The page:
• Good up-to-date documentation with examples
  • Easy to install without a lot of dependencies (or has detailed installation instructions)
  • Actively developing

Resource Lists

There are a number of sites specifically dedicated to Python for astronomy, with organized lists of useful resources and packages.

  • resources
  • Comfort at 1 AU
  • AstronomicalPython

The Python package index is the main repository for third-party Python packages (about 14,000 packages and growing). More and more astronomy-related packages are available on PyPI, but there are many available options on this list.

The advantage of using PyPI is the ease of installation with pipinstall<package_name>.

Exercise: Finding packets for coordinate manipulation

Locate one or more Python packages that convert coordinates from Galactic to Ecliptic FK5.

Tip: Tags are useful when and don't forget the "next" button at the bottom.

Installing the Package

There are two standard ways to install a package.

Installing pip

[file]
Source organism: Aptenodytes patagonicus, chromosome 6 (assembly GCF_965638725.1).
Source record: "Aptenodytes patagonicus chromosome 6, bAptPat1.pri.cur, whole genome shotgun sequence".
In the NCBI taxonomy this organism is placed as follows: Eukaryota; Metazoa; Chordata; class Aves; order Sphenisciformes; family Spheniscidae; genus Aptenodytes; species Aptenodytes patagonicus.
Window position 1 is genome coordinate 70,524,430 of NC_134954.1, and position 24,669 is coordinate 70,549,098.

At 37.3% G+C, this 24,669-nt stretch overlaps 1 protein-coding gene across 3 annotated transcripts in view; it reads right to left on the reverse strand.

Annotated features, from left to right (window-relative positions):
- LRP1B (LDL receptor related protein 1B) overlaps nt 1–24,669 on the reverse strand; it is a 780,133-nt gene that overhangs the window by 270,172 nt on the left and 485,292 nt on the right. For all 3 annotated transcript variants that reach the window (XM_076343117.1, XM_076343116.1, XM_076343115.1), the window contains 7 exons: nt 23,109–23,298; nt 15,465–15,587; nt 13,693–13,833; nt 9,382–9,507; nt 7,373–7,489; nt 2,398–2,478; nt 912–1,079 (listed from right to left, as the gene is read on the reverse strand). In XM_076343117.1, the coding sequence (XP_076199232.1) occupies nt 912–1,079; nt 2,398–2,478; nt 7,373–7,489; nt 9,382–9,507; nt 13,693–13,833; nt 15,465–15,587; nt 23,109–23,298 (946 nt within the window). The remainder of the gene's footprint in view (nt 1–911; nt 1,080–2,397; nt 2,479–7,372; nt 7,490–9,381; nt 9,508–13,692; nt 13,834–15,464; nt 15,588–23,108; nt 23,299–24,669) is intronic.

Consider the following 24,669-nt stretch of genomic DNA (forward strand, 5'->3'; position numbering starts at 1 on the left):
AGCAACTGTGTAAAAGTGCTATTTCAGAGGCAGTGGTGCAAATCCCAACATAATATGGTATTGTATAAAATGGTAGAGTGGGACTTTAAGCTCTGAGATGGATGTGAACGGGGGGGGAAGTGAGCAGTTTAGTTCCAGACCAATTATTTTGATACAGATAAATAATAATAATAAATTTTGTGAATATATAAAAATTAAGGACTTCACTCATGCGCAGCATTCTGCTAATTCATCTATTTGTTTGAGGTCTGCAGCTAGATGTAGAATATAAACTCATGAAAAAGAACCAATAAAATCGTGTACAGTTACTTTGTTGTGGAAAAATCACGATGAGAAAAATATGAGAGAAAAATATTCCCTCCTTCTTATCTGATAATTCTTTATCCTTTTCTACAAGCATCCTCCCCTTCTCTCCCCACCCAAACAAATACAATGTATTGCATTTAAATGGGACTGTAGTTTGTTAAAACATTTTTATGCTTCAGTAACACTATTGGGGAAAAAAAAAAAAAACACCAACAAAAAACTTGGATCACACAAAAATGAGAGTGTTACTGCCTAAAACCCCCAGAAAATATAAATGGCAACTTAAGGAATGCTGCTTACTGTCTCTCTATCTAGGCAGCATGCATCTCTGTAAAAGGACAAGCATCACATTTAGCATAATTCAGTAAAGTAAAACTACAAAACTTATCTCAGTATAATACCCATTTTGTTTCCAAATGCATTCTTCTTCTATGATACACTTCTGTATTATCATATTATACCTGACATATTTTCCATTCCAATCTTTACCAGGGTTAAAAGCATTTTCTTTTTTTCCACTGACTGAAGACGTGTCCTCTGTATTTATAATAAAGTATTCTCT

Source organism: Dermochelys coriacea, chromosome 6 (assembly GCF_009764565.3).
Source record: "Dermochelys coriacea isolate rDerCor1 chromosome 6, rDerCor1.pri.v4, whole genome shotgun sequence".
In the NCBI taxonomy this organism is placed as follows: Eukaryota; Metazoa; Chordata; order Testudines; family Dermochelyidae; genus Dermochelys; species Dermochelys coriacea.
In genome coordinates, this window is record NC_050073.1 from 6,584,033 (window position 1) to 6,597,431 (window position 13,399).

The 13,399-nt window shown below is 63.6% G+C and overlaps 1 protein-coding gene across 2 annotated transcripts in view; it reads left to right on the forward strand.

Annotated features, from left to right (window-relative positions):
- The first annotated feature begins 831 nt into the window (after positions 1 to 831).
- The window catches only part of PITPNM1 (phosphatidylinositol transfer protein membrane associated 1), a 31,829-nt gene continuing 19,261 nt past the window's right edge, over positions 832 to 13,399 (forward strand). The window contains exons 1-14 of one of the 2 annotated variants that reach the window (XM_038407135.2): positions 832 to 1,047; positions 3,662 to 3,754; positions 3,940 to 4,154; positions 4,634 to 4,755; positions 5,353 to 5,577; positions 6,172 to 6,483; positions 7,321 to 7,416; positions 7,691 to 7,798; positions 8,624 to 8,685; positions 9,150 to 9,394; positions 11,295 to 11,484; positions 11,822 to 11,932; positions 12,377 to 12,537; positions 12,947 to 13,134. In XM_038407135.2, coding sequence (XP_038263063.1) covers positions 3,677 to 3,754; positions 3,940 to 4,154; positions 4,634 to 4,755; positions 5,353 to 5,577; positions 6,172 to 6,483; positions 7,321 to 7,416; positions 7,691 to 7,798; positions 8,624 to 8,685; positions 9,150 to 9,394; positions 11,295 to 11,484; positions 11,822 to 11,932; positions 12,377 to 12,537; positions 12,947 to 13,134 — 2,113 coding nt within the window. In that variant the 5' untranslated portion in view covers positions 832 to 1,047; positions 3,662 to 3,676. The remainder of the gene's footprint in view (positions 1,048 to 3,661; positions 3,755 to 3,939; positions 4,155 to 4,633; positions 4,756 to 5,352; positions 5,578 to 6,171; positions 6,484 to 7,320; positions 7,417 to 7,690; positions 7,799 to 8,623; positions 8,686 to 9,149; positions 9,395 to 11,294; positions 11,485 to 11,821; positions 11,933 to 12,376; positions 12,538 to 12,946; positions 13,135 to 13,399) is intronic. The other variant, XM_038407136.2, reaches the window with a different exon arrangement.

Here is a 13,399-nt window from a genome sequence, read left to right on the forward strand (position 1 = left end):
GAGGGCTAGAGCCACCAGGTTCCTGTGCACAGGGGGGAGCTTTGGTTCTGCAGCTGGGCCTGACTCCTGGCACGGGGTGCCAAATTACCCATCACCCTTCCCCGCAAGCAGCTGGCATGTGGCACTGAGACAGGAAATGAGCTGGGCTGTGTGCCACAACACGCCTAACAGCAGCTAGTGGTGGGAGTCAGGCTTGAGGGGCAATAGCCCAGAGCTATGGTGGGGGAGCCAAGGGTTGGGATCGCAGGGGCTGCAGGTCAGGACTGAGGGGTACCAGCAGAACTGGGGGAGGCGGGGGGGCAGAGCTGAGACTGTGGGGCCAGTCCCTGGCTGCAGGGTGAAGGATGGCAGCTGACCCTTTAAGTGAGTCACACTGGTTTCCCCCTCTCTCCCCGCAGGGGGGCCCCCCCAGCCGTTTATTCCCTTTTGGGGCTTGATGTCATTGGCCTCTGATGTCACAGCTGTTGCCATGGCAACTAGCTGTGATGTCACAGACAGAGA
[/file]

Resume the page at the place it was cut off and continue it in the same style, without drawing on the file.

The pip installation script is available in our scientific Python installation and is very easy to use (when it works). During the installation process, you have already seen many examples of installing pip in action. Features include:

  • If it has a package name, it will query the PyPI site to find out about the package. Assuming the package exists, pipinstall will automatically download and install the package.
  • Will accept a local tar file (as long as it contains a Python package to be installed) or a URL that points to the tar file.
  • You can install in the custom package area via pipinstall<packageor URL> -user (but see discussion below) install

Some packages may not be installed using pipinstall. More often than not, there will be some obvious (or not) compilation error message or a missing dependency. In this case, the likely next step is to download the installation tar file and extract it. Navigate to the package directory and locate files such as:


If there is an INSTALL file or README, then hopefully you will find useful installation instructions. Most well-established python packages install through a standard script. This is used as follows: —help # get options
python install # install in python scope (root / adminreq'd) install —user # install in user package scope

Where are the packages installed?

An important parameter during the installation process is where to place the package files. We saw the —user option in pipinstall and python install. - And what is it? In the section below, we'll document how this works. Cm. A discussion in A few pythons on your computer for the reason why you might want to do this, but first, please read this warning: